When Liebow read and translated Siemes’s “remarkable document,” he was “spellbound and horrified” by Siemes’s “stirring, beautifully and modestly written description.” While in Tokyo, Liebow read his English translation aloud to one of the army sergeants traveling with Warren’s group, who skillfully typed up the dictated testimony. Inspired by the account, the Joint Commission doctors visited the ailing Kleinsorge, whom Liebow described as a “keen kindly man, thin and pale,” at the St. Luke’s International Catholic Hospital in Tokyo. Hersey, in fact, notes in Hiroshima that during this first of numerous hospitalizations, when Kleinsorge was exhibiting many of the classic signs of radiation sickness, including leukopenia (low white blood cell count), “American doctors came by the dozen to observe him.” For Liebow, who had yet to visit either Hiroshima or Nagasaki, this was his first direct contact with an atomic bomb patient. After completing the translation of Siemes’s account, Liebow gave the English version to Warren. On October 2, while waiting for a table with Nolan at the Dai-Ichi Hotel in Tokyo, Warren communicated to Liebow his “pleasure at the Siemes translation.”

Warren’s positive response is interesting for several reasons. First, Siemes discussed the effects of radiation from the bomb in a manner not fully in keeping with Farrell’s public statements. Siemes noted, for example, that in some cases in which the “prognosis seemed good,” the victims “died suddenly.” While he was a little skeptical about the exaggerated effects of residual radiation, Siemes understood that “gamma rays had been given out at the time of the explosion, following which the internal organs had been injured in a manner resembling that consequent upon Roentgen irradiation,” which “produces a diminution in the number of the white corpuscles,” as occurred with his fellow priest Kleinsorge.

In addition to these observations on the effects of radiation exposure, Siemes also reflected on the morality of the bomb, which he and his community had evidently contemplated together in the days and weeks after August 6. “We have discussed among ourselves the ethics of the use of the bomb,” he wrote.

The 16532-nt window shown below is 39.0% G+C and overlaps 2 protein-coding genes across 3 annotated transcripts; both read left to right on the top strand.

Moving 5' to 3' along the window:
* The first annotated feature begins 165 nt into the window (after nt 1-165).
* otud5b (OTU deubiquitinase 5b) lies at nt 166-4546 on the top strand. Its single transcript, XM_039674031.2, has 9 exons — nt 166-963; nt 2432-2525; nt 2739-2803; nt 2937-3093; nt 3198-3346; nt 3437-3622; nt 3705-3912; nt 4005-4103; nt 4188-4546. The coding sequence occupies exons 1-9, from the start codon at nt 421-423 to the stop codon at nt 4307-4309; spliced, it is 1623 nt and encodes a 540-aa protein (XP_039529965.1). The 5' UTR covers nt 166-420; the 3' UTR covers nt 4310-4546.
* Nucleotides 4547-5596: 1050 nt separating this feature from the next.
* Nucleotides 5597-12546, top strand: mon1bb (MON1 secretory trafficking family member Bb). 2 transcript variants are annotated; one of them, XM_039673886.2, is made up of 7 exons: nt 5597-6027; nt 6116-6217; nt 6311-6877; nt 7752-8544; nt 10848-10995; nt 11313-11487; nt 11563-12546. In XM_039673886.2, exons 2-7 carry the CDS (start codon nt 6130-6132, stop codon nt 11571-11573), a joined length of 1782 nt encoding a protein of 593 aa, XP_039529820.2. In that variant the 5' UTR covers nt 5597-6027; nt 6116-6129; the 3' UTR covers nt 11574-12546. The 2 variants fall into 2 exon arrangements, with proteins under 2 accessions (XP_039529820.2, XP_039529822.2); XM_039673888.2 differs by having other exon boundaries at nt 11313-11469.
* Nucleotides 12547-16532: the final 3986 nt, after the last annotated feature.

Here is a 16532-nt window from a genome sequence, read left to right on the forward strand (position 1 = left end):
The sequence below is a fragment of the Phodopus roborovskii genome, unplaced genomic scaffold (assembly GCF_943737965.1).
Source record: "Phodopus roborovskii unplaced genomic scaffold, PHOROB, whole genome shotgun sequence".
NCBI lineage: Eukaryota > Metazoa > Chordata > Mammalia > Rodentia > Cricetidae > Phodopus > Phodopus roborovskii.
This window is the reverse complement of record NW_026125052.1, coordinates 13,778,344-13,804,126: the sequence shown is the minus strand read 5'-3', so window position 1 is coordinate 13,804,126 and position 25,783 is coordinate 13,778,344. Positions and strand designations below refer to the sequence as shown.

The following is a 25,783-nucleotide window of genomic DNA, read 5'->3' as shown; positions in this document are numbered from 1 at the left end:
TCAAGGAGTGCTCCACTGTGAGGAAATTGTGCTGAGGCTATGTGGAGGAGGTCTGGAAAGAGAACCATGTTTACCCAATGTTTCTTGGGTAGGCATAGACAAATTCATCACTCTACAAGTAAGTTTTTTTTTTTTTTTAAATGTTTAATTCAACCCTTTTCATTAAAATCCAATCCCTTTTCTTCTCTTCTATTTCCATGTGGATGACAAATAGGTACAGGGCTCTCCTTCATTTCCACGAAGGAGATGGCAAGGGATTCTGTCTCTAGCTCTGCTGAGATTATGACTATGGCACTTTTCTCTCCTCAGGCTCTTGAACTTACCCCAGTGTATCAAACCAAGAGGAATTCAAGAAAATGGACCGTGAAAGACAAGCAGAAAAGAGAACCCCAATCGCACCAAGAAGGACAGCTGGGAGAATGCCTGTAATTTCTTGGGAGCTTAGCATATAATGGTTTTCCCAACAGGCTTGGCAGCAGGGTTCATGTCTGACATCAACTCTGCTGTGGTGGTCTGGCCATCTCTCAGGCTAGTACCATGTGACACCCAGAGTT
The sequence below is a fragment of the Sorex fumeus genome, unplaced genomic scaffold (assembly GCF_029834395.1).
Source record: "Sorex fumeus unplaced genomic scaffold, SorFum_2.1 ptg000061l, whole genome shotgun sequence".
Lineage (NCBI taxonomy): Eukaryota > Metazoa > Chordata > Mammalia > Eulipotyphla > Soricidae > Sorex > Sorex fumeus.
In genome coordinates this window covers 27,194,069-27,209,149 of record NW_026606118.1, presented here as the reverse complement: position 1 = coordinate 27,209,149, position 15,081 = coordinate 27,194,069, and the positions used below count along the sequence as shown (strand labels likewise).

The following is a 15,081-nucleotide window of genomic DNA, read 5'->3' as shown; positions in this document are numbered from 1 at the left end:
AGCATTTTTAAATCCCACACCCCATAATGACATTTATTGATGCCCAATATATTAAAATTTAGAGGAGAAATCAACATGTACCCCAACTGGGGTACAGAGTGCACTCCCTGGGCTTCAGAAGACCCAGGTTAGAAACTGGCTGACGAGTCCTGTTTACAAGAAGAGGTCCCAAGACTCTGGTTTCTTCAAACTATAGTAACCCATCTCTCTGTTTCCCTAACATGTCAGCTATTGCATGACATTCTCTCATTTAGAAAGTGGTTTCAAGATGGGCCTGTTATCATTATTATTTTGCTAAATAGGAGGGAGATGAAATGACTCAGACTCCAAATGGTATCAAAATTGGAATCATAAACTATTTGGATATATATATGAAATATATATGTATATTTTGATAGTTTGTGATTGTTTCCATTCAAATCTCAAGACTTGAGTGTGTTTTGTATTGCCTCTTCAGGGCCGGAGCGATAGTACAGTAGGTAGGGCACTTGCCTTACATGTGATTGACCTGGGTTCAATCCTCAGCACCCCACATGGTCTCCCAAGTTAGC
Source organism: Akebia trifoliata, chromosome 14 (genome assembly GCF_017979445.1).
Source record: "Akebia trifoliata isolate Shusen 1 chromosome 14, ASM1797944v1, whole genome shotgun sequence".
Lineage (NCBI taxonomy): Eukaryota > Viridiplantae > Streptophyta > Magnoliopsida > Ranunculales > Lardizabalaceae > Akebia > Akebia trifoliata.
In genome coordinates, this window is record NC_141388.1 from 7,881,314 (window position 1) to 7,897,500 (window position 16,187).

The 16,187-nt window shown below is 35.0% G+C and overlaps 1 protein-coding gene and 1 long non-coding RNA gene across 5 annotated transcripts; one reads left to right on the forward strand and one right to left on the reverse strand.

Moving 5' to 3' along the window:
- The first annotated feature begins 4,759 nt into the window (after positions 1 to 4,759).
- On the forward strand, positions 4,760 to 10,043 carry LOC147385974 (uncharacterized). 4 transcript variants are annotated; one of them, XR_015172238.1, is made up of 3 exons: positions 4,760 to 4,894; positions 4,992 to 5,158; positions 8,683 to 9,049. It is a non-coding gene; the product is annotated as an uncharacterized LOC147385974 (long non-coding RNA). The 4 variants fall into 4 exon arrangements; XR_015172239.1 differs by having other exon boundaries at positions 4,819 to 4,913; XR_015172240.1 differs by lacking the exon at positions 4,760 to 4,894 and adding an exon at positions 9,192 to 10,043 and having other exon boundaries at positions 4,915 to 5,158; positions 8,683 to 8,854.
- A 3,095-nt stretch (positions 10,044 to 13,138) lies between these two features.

Some consider it in the same category as poison gas and were against its use on a civil population. Others were of the view that in total war, as carried on in Japan, there was no difference between civilians and soldiers, and that to bomb itself was an effective force tending to end the bloodshed, warning Japan to surrender and thus to avoid total destruction. It seems logical to us that he who supports total war in principle cannot complain of a war against civilians. The crux of the matter is whether total war in its present form is justifiable, even when it serves a just purpose. Does it not have material and spiritual evil as its consequences, which far exceed whatever the good that might result? When will our moralists give us a clear answer to this question?

This exact quotation from the English translation of Siemes’s account is included in Hersey’s Hiroshima. Interestingly, after returning to the United States, Warren would give a copy of the document to General Leslie Groves. Groves would subsequently quote selectively from it in his testimony before Congress in November 1945.

What did Warren and Nolan make of these reflections? Did they also question the morality of the bomb, witnessing as they did the direct consequences of its power and lingering deathly effects? Were they also confounded by the destructive capacities that humans had produced through scientific and technological progress? Apparently, they did have occasion to reflect on these questions, though they seem to have come to different conclusions from those of Siemes. While awaiting their return trip to Tokyo, the American and Japanese members of the Joint Commission grounded at the Iwakuni Airport engaged in a long discussion one evening about the “ethics of the bomb” that lasted “far into the night.” According to Warren, the group collectively “came up with the following arguments” (though he conceded that the Japanese were less communicative than the Americans on this occasion).